$1 Billion USD copyright infringement judgment against ISP. SONY v. COX

$1 Billion USD copyright infringement judgment against ISP. SONY v. COX

A copyright grants the creator of a new work of expression certain exclusive rights.  The owner of a copyright has the exclusive right to reproduce, distribute, display, perform, transmit and create derivative works based on the original.  If someone other than the copyright owner attempts to exercise one of these exclusive rights, that can be considered copyright infringement.  A copyright owner can file a lawsuit to stop copyright infringement with an injunction and get monetary damages for infringement which has occurred.

The United States adopted its copyright law long before the internet was available to most people, therefore the copyright act had difficulties dealing with the unique issues presented by the internet.  One of the copyright law issues that was presented by the internet was: When are internet service providers liable for the acts of their users? Internet service providers (ISP) provide their customers with a connection to the internet, or other services related to the transmission of data through the internet.  The internet makes it very easy for those who do not respect copyright to reproduce and distribute copyrighted works. ISPs want to sell their services to customers and not be concerned with the actions of their customers.  In the past when copyright owners would contact an ISP about infringement happening on the ISP’s network, the ISP was not obligated to help the copyright owner.  This forced copyright owners to sue the ISP under the theory of contributory infringement.  Neither copyright owners or ISPs were happy with this arrangement.

Congress addressed this issue when it adopted the Digital Millennium Copyright Act (DMCA).  Specifically Title II of DMCA, creates a safe harbor for ISPs against copyright infringement liability, provided the ISP meets specific requirements. ISPs must adhere to certain prescribed safe harbor guidelines and promptly block access to alleged infringing material (or remove such material from their systems) when they receive notification of an infringement claim from a copyright holder or the copyright holder’s agent. The DMCA also includes a counternotification provision that offers ISPs a safe harbor from liability to their users when users claim that the material in question is not, in fact, infringing.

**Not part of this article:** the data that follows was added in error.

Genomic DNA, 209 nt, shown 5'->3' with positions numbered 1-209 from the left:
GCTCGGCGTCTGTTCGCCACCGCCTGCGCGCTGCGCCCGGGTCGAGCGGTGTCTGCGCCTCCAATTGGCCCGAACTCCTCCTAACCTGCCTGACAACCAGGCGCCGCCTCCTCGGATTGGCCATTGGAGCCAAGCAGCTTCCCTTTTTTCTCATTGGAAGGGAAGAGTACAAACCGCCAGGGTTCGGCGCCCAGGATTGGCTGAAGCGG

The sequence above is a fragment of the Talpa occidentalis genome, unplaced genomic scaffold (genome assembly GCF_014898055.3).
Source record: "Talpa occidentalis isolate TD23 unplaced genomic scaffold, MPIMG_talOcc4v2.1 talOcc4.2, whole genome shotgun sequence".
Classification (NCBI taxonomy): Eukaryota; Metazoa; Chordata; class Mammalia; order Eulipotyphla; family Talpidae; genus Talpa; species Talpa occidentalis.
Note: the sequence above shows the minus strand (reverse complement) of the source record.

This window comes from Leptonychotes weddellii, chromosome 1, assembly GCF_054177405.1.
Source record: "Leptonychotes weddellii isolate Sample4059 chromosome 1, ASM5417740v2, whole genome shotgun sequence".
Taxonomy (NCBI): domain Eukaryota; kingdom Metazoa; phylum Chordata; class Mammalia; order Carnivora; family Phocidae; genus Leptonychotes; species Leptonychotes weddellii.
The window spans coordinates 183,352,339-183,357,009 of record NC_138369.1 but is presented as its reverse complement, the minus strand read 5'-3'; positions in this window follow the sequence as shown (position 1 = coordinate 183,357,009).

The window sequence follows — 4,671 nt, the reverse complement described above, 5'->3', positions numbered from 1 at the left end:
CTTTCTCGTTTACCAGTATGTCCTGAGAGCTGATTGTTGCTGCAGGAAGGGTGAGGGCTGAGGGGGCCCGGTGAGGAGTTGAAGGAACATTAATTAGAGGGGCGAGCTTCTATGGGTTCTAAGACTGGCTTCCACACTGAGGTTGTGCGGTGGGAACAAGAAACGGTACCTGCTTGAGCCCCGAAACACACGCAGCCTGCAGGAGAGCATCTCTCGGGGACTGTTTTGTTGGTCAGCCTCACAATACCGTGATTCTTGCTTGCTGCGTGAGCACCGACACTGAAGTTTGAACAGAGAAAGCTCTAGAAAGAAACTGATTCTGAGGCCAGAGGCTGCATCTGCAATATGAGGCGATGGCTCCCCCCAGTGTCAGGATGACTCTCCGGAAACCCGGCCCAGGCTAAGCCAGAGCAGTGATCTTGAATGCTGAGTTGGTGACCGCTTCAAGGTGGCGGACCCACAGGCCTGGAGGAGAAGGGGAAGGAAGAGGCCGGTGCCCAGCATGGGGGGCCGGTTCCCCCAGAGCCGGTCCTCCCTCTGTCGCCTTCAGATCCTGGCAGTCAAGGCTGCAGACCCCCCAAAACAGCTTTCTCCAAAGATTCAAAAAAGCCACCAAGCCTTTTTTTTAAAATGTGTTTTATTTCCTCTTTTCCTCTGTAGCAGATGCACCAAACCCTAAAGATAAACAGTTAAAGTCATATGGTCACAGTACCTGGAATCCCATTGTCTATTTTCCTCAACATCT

Despite the safe harbor provisions of the DMCA there are still conflicts between copyright owners and ISPs. SONY MUSIC ENTERTAINMENT, v. COX COMMUNICATIONS, INC, 18-cv-00950 (E.D.VA 2018) illustrates what can happen when a dispute between a copyright owner and an ISP goes to trial.  The plaintiff in this case is a recording company that represents numerous performers and song writers.  The plaintiff has the right to enforce the copyright of the music catalog that it manages.

The defendant is an internet service provider. It has a DMCA policy that requires thirteen allegations of copyright infringement before a customer of the defendant will be suspended.  The defendant’s DMCA polisy was found to be severally lacking in a prior court case, i.e. BMG Rights Mgmt. (US) LLC v. Cox Commc’ns, Inc., 881 F.3d 293 (4th Cir. 2018).  In that case the court held, as a matter of law, that the defendant could not invoke the DMCA safe harbor to limit its liability.  Using that judgment as precedent the plaintiff filed suit against the defendant and requested statutory damages for the infringement of over 10,000 copyrighted works.

The case went to trial and the jury found in favor of the plaintiff.  The jury awarded the plaintiff $1 Billion USD in damages.  The defendant has said that it would appeal the jury’s verdict.  While this case is probably not over yet, the lesson that can be learned is that ISPs must establish a policy to deal with copyright infringement.  If they fail to do so, and they lose the safe harbor protections of the DMCA, the consequences can be severe.

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